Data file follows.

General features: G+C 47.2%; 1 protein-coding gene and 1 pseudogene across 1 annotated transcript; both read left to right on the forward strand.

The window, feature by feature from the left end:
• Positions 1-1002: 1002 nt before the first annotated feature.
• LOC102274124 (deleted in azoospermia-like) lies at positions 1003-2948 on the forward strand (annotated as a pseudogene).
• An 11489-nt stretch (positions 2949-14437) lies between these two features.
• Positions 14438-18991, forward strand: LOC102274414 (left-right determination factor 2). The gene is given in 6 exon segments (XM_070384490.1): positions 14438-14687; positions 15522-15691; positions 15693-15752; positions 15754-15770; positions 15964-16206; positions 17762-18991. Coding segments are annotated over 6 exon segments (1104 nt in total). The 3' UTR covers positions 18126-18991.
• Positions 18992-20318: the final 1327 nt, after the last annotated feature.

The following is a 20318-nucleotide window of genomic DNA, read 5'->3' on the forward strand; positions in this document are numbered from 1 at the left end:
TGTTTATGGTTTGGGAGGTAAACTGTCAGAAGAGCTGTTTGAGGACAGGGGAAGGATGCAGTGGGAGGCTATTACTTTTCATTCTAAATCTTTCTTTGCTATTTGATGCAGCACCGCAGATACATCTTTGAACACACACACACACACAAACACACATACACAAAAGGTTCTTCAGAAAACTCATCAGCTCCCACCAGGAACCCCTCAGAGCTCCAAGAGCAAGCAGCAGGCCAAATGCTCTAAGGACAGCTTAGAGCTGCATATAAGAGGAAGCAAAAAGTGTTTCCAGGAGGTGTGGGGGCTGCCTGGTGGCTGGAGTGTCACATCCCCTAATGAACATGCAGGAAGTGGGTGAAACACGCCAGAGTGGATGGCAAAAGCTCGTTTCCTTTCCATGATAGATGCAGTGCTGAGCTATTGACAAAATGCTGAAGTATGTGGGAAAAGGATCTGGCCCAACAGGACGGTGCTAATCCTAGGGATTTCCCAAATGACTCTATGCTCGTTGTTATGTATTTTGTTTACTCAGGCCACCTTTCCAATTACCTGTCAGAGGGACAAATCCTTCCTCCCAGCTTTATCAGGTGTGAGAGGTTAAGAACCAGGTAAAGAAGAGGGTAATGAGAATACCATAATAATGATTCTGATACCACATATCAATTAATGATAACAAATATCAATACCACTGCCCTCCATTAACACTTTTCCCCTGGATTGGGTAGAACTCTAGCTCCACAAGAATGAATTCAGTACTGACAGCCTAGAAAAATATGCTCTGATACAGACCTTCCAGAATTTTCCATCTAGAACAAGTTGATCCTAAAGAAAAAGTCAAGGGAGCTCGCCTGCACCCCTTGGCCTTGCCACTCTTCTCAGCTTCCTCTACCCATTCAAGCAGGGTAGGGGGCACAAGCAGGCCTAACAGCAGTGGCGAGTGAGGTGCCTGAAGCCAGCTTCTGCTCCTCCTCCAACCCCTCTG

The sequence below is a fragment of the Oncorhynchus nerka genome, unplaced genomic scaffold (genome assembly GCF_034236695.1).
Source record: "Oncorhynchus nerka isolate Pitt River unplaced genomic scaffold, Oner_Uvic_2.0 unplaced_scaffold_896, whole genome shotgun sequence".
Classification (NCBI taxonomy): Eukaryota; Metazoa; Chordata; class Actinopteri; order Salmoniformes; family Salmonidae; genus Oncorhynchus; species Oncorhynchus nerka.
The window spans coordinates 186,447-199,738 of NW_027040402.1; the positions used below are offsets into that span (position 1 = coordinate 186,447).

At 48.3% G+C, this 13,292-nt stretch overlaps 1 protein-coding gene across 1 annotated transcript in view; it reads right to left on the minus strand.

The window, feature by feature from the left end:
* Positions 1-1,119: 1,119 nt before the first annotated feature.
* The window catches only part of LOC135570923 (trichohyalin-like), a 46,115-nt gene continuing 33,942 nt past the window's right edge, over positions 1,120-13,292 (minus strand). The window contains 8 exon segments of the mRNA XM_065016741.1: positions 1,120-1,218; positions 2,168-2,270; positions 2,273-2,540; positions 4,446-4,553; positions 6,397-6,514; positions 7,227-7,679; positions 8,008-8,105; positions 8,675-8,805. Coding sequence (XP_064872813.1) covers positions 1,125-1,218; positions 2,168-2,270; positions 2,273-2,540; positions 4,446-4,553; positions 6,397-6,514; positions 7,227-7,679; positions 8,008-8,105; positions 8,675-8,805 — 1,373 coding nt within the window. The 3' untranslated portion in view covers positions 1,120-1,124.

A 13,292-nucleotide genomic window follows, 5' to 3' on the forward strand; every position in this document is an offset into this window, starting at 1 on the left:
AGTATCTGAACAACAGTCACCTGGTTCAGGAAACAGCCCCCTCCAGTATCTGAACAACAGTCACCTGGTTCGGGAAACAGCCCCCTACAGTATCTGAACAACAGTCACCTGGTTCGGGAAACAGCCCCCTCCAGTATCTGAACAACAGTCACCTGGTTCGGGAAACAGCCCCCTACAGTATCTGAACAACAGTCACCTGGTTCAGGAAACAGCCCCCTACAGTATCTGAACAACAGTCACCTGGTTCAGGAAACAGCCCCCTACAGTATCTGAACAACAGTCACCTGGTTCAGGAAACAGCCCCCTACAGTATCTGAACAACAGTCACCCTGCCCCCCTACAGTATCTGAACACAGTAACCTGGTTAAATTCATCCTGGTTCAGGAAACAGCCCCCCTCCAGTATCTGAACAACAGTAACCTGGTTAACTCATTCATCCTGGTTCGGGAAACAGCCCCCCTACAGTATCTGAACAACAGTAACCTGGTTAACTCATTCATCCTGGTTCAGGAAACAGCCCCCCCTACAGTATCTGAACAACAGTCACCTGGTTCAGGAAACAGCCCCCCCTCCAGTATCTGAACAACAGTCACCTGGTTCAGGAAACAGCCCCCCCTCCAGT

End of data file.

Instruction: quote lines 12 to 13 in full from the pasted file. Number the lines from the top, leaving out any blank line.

Classification (NCBI taxonomy): Eukaryota; Metazoa; Chordata; class Actinopteri; order Salmoniformes; family Salmonidae; genus Oncorhynchus; species Oncorhynchus nerka.
The window spans coordinates 186,447-199,738 of NW_027040402.1; the positions used below are offsets into that span (position 1 = coordinate 186,447).